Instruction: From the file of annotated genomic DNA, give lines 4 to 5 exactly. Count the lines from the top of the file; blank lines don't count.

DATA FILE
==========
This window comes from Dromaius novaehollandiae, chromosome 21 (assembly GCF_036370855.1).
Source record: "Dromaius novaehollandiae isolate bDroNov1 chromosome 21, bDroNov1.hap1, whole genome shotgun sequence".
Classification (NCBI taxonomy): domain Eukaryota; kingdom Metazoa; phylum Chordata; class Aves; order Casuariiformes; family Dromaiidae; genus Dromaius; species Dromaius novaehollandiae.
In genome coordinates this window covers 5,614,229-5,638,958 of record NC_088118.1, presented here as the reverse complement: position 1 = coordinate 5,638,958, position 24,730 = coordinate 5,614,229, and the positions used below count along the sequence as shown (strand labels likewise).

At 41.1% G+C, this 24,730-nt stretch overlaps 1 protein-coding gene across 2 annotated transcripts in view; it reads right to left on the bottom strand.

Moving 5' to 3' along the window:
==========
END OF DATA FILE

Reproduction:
In genome coordinates this window covers 5,614,229-5,638,958 of record NC_088118.1, presented here as the reverse complement: position 1 = coordinate 5,638,958, position 24,730 = coordinate 5,614,229, and the positions used below count along the sequence as shown (strand labels likewise).

At 41.1% G+C, this 24,730-nt stretch overlaps 1 protein-coding gene across 2 annotated transcripts in view; it reads right to left on the bottom strand.